Curriculum

The Foreign Language program in Weston is predicated on our strong belief that languages should be useful in the world outside of school and that said usefulness should last a lifetime.  Additionally, since languages are communicative tools, the study of languages should also focus attention on developing thinking skills and on helping students clarify their thoughts so that they can be shared with others accurately.  Finally, students need to feel engaged, challenged and rewarded in their learning if that learning is to continue into adulthood. To that end, we work to ensure that the learning of languages in Weston is an intellectually simulating, enjoyable, and relevant experience for all our students.

Oral language courses in Weston follow the proficiency model of language instruction reflected in the Massachusetts State Curriculum Frameworks and the National Standards for Education. That is, students are presented with both grammar and vocabulary in context and are encouraged to express themselves in the target language independent of a text as soon as possible. Awareness of cultural differences and similarities is also essential to a complete language education. Interdisciplinary themes allow students to use the language they acquire to learn about their world in general. They also demonstrate a more authentic use for the language as a means of communicating important information.

Teachers use multi-sensory methods such as computers, video, music, drama, food and games to make the material both meaningful and interesting for the students. Each level of instruction focuses attention on listening, speaking, reading and writing.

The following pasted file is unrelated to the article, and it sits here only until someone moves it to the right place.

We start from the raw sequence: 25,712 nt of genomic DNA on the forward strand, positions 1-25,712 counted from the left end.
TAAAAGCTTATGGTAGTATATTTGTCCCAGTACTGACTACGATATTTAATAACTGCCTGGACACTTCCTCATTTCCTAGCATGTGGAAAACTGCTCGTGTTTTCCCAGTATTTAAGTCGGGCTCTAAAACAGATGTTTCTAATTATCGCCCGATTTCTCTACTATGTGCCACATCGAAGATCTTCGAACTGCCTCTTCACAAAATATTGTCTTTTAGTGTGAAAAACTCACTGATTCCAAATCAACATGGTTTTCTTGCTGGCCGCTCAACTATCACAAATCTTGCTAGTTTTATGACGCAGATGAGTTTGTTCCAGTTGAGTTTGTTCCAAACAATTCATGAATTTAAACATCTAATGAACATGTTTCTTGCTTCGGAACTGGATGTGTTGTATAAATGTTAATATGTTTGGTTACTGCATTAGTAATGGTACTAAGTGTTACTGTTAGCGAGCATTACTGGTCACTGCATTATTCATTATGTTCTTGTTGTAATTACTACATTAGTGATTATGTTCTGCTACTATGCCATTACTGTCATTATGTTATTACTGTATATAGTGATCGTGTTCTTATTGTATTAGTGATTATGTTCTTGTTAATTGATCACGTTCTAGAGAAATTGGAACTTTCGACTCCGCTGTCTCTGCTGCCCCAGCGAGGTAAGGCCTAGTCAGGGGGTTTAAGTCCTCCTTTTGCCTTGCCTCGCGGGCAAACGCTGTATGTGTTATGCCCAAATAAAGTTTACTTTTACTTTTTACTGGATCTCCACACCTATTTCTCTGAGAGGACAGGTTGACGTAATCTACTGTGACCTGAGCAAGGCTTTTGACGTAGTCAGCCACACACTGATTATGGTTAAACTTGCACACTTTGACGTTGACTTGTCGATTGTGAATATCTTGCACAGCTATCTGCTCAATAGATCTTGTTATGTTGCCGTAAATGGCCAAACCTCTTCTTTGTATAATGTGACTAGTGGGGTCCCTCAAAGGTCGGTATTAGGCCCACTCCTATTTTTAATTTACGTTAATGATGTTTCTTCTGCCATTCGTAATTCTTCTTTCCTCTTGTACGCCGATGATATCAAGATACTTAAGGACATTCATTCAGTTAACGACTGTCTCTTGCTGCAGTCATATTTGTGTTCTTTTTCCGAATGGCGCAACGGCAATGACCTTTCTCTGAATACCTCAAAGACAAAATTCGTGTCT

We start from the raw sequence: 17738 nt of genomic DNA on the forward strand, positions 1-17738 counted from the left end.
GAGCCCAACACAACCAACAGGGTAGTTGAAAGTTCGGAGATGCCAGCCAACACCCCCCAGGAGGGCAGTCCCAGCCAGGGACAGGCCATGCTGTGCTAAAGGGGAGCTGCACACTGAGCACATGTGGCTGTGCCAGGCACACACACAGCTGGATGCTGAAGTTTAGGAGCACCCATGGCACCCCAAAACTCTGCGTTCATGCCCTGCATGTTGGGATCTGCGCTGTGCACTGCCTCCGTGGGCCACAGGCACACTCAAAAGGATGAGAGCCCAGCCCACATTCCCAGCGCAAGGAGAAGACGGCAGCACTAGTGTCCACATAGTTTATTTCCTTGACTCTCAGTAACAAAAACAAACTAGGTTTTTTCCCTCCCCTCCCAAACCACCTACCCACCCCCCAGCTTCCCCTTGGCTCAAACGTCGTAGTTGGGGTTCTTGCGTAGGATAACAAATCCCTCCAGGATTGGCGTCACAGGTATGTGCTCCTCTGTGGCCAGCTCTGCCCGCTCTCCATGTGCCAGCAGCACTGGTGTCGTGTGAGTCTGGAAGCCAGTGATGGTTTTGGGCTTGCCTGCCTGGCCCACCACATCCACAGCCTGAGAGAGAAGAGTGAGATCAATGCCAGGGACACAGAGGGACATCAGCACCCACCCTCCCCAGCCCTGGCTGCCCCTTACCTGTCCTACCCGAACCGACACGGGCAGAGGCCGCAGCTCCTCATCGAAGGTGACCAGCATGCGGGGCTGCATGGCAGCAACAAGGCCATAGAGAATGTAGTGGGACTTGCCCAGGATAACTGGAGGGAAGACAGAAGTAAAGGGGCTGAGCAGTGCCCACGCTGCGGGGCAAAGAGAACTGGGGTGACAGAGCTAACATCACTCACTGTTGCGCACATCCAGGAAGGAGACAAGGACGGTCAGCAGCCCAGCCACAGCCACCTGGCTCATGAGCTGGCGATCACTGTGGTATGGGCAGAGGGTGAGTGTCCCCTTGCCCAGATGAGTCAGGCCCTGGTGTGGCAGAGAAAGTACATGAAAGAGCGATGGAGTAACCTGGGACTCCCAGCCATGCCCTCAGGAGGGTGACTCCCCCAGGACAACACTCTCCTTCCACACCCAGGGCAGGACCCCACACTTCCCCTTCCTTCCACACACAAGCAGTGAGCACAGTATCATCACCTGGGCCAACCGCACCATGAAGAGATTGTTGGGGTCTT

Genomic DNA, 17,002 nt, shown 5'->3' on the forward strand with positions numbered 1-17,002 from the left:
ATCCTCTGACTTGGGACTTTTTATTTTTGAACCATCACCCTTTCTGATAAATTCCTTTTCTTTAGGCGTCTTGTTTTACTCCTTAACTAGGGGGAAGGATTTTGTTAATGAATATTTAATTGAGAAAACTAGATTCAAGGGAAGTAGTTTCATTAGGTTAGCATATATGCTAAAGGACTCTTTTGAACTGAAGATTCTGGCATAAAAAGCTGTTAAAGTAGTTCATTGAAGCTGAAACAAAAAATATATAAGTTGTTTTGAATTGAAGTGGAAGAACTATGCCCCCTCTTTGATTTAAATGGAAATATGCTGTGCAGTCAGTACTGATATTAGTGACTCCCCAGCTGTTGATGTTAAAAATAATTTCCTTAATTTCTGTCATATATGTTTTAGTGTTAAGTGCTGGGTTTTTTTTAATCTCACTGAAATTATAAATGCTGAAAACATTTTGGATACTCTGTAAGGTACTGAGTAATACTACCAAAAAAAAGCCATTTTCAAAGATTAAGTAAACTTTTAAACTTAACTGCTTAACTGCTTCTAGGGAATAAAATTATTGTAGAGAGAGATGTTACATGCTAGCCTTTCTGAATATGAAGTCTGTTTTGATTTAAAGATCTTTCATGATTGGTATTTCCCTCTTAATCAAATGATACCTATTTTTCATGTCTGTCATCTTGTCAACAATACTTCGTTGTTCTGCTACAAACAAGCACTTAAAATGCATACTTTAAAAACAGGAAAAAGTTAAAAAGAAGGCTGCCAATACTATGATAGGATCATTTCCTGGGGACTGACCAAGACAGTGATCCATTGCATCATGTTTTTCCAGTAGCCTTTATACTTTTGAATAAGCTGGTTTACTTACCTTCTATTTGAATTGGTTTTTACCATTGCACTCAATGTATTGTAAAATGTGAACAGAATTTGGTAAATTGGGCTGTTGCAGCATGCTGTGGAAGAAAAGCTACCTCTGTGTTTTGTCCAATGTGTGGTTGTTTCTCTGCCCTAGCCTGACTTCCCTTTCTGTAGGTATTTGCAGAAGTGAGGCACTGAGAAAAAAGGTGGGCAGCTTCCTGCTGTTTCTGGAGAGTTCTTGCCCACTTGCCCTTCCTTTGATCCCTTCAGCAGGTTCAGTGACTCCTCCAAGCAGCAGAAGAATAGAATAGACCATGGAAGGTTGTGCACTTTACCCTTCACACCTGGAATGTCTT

While Latin does not require the same instructional shift from a more traditional methodology to the proficiency model as do Spanish and French, curricular objectives for Latin have been modified to make study of the language more relevant to students. Projects, games and historical lessons complement working with grammar and vocabulary, which is presented in context and in an age-appropriate manner. In addition, students learn to recognize parts of speech and vocabulary derivatives which enhance their understanding of their native language.

Study skills are an essential part of the curriculum as well. Advanced levels continue to address the classics written in Latin. Students who have attained a reasonable level of mastery in a second language are encouraged to include a third language in their choice of courses in addition to maintaining their second language.

A minimum three-year high school foreign language course sequence is recommended for students seeking admission to competitive colleges. Many juniors and seniors use foreign language as one of the three College Board SAT-II subject tests frequently requested for college admissions. Our curriculum does not focus directly on standardized tests other than the Advanced Placement Exams. However, students who have completed the Spanish Intermediate Honors, French Intermediate Honors or Latin IV have been introduced to the full continuum of grammatical concepts and ample vocabulary. In most cases, this prepares students with the skills necessary for success on either the SAT II or the ACT tests. Colleges express no preference among languages.

Department Contacts

Director: Kathleen Baker
All teachers may be contacted via email by clicking on teacher’s name.
Ms. Kathleen Baker – Spanish/ Director
Ms. Regina Barbosa – Latin
Mr. John Bracey– Latin
Ms. Laura Noonan
Ms. Kimberly Kasanov – Spanish
Ms. Sophie Kulas – French
Dr. Cort Mathers – French and Spanish
Mr. Nicholas Pezzote – Spanish
Ms. Liliana Smith – Spanish
Ms. Ma Ya Tao– Mandarin
Mr. Alejandro Yegros – Spanish

Recent News

Recent News

Event Series for World Language Week

The World Language Department has coordinated a series of events…

June 2017 Trip to Cuba

This trip is designed as an interdisciplinary experience and…

Exchange Students visit WHS

Argentinean exchange students, Camila (first photo), Agus, and…